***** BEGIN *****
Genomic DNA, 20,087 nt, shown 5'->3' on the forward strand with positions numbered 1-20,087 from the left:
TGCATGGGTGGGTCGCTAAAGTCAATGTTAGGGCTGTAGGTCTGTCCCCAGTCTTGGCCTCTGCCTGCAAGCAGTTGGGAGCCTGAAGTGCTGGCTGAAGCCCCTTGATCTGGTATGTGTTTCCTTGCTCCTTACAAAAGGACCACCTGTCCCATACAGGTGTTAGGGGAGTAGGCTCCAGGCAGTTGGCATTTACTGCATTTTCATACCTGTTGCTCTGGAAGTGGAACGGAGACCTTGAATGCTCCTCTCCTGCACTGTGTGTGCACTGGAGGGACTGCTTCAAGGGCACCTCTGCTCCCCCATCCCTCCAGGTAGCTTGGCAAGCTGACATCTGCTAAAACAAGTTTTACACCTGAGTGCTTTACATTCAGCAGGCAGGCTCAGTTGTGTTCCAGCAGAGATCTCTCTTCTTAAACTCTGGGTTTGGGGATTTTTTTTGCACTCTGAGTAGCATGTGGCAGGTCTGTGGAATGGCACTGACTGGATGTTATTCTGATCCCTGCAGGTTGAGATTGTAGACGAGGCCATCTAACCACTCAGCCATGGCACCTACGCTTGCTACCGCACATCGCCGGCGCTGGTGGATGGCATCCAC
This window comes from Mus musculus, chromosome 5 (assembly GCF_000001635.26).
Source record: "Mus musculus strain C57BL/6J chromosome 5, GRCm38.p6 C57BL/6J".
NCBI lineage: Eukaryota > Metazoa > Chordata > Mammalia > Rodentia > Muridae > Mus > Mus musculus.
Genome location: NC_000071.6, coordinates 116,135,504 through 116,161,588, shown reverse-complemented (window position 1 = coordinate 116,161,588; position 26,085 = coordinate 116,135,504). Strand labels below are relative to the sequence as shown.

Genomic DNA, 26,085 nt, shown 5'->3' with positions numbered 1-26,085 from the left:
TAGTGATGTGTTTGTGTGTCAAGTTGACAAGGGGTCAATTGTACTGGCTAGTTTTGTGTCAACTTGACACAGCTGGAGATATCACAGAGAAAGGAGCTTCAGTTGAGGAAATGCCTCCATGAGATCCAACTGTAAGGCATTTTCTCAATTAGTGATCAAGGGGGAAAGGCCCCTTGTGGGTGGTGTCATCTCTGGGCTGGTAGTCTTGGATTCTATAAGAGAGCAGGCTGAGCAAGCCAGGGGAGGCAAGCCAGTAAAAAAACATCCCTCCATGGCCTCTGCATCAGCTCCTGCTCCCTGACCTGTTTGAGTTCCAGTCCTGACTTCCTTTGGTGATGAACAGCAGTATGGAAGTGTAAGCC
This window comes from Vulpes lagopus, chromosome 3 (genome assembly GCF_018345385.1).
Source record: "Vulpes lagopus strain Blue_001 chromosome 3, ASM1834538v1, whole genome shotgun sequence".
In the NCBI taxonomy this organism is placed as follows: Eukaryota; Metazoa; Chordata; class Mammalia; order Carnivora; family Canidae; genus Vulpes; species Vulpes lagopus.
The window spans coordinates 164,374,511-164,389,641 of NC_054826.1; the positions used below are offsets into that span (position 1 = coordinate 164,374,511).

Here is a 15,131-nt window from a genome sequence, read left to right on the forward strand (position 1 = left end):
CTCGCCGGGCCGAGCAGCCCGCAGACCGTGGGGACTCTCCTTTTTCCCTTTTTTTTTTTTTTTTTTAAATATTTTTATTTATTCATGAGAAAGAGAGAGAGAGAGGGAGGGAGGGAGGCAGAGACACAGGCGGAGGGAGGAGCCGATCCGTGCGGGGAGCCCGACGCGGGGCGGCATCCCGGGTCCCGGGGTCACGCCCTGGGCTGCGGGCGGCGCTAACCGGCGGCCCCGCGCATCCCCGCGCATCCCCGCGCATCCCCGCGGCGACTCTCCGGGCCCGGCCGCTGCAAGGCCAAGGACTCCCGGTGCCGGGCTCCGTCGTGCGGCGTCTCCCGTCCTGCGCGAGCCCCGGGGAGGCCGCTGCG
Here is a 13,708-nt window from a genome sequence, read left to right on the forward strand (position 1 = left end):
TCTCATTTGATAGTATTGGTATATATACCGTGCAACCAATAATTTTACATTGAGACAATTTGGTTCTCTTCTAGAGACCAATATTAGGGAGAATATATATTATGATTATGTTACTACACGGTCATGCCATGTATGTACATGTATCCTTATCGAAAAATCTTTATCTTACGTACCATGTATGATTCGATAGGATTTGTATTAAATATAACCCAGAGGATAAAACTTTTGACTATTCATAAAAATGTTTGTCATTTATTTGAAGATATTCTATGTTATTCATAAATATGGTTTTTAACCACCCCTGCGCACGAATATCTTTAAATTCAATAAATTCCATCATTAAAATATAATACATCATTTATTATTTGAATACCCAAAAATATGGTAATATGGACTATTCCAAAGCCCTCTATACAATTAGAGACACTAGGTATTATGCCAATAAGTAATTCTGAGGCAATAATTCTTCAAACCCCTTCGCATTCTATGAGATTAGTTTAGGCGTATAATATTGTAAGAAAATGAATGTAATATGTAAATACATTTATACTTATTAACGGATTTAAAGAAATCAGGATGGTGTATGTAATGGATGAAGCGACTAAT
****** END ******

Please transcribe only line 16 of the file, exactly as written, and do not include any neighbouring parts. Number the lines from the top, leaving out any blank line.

TCTCATTTGATAGTATTGGTATATATACCGTGCAACCAATAATTTTACATTGAGACAATTTGGTTCTCTTCTAGAGACCAATATTAGGGAGAATATATATTATGATTATGTTACTACACGGTCATGCCATGTATGTACATGTATCCTTATCGAAAAATCTTTATCTTACGTACCATGTATGATTCGATAGGATTTGTATTAAATATAACCCAGAGGATAAAACTTTTGACTATTCATAAAAATGTTTGTCATTTATTTGAAGATATTCTATGTTATTCATAAATATGGTTTTTAACCACCCCTGCGCACGAATATCTTTAAATTCAATAAATTCCATCATTAAAATATAATACATCATTTATTATTTGAATACCCAAAAATATGGTAATATGGACTATTCCAAAGCCCTCTATACAATTAGAGACACTAGGTATTATGCCAATAAGTAATTCTGAGGCAATAATTCTTCAAACCCCTTCGCATTCTATGAGATTAGTTTAGGCGTATAATATTGTAAGAAAATGAATGTAATATGTAAATACATTTATACTTATTAACGGATTTAAAGAAATCAGGATGGTGTATGTAATGGATGAAGCGACTAAT